I owned a Yoga studio in Newcastle, NSW, and I decided it would be a good time to offer workshops and ways for people to deepen their knowledge of wellness and health. I had signed up for a herbal studies course, so that was an area I was super interested in. I went to a weekend Ayahuasca ceremony and after coming home, I was scrolling through Instagram and saw a guy who was presenting to a room full of people in Melbourne who looked rad. He turned out to be Mason, founder of SuperFeast, and my now-fiancee and baby daddy. When he came to talk at my studio we became friends. I was really suspect of the things he was saying at the beginning, and I kept challenging him. He’d really graciously reply, I’d research what he said, it’d be right, and so on it went. I’d been raised with natural medicine, had been seeing naturopaths since I was 16, and was really accepting that herbs were allies, but the whole tonic thing seemed a bit wild. I was so used to the Western model of using herbs to treat illness, and the modern Traditional Chinese Medicine model of being prescribed a baggie of weird bits and pieces but having no real idea of what I was taking. I hadn’t come across this herbal path. I’d been interested in and studying TCM for a few years at that stage, through my Yoga studies, but tonic herbs were really the final piece of the puzzle for me. Once Mason went back to Sydney, I started taking reishi and he shou wu and literally my whole life changed. It’s been about 6 years now, and I feel like I’ve been studying since that first meeting, and I have learned so much.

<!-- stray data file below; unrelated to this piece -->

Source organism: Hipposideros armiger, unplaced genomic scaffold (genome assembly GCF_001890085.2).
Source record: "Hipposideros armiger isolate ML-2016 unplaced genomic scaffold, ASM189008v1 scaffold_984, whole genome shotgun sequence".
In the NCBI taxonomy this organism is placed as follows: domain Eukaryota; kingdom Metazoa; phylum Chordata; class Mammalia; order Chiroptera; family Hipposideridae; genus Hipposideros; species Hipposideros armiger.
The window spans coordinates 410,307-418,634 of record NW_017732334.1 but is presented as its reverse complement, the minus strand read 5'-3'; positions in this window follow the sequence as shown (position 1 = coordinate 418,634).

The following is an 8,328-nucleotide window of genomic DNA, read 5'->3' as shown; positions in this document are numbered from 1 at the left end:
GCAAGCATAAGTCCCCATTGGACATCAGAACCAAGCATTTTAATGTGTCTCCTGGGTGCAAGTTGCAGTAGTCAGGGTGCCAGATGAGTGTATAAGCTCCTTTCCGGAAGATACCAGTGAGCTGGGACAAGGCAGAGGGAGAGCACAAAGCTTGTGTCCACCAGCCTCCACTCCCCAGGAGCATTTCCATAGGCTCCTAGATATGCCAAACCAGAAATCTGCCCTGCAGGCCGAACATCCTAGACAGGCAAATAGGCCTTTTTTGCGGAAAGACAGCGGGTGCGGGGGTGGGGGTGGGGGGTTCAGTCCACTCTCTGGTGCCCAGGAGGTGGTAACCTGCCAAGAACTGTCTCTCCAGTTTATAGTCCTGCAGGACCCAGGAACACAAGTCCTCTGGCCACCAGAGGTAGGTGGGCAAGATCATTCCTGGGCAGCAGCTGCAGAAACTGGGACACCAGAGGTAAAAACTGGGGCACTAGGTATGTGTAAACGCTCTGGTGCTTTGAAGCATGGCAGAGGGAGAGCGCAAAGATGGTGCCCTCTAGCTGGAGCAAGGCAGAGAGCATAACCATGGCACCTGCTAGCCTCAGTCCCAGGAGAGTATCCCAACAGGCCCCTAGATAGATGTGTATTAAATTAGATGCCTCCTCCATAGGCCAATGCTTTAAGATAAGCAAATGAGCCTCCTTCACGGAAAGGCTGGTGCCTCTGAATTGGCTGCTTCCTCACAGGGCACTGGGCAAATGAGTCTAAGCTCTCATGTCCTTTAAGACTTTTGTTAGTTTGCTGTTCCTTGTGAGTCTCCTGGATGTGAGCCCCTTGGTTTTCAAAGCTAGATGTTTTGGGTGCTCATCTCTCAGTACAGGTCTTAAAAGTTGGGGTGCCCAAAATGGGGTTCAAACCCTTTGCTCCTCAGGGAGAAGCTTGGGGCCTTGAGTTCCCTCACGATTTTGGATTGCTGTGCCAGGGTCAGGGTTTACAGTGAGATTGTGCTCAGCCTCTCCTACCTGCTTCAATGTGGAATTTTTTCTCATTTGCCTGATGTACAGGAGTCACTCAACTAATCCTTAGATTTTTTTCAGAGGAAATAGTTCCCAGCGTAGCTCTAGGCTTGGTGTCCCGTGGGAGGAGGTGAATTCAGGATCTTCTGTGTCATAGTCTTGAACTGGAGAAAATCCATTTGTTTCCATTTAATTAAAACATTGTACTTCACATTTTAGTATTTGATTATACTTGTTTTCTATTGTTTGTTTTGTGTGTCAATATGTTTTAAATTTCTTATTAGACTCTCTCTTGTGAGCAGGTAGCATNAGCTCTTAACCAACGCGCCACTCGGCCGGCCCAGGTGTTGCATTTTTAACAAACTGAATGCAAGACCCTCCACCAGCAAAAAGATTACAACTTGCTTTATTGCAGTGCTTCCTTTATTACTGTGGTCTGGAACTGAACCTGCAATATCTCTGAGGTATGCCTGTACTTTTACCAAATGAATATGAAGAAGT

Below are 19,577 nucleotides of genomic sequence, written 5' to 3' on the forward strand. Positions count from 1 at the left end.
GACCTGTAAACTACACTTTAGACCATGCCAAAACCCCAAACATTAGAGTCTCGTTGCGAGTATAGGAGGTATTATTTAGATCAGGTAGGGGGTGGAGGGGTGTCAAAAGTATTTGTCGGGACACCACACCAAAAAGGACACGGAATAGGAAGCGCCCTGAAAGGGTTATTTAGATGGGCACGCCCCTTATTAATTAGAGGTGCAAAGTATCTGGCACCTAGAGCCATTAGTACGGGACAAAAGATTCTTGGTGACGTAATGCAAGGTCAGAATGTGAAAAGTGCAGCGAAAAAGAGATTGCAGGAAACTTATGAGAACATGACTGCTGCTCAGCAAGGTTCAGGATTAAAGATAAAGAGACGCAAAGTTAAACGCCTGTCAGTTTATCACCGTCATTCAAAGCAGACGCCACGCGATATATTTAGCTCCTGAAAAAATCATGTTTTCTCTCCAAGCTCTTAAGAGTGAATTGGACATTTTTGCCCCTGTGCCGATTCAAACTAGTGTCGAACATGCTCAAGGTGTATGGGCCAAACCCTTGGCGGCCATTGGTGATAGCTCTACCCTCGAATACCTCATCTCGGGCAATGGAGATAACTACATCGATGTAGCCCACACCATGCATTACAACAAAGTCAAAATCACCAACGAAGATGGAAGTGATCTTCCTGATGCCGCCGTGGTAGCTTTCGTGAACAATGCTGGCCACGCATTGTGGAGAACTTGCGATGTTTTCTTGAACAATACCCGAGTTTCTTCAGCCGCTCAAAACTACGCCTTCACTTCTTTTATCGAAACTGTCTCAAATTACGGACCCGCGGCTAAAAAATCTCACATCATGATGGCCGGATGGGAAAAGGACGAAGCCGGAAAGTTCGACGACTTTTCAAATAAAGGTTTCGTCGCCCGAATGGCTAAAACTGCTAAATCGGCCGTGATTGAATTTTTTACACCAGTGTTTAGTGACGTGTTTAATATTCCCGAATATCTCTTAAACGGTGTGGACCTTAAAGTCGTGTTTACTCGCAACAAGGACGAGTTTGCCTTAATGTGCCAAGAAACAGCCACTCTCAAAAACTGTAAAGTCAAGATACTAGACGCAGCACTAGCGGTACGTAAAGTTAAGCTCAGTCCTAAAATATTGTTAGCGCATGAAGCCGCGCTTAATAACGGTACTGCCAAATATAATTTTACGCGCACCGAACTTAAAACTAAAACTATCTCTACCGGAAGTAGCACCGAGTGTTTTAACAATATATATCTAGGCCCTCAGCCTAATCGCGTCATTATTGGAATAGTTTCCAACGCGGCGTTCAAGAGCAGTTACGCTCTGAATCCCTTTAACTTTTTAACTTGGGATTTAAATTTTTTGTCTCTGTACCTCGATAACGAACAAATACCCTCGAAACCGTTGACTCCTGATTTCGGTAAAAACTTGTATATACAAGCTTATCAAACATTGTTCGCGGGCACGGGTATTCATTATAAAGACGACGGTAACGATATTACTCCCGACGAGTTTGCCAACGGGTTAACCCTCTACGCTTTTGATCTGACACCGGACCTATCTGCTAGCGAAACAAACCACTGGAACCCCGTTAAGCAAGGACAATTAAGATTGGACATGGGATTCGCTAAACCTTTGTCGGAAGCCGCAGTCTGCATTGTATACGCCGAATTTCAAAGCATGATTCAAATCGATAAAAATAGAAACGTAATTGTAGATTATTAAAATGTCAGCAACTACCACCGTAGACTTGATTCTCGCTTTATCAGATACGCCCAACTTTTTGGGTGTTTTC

Can you tell us about SuperFeast and the ethos behind the brand?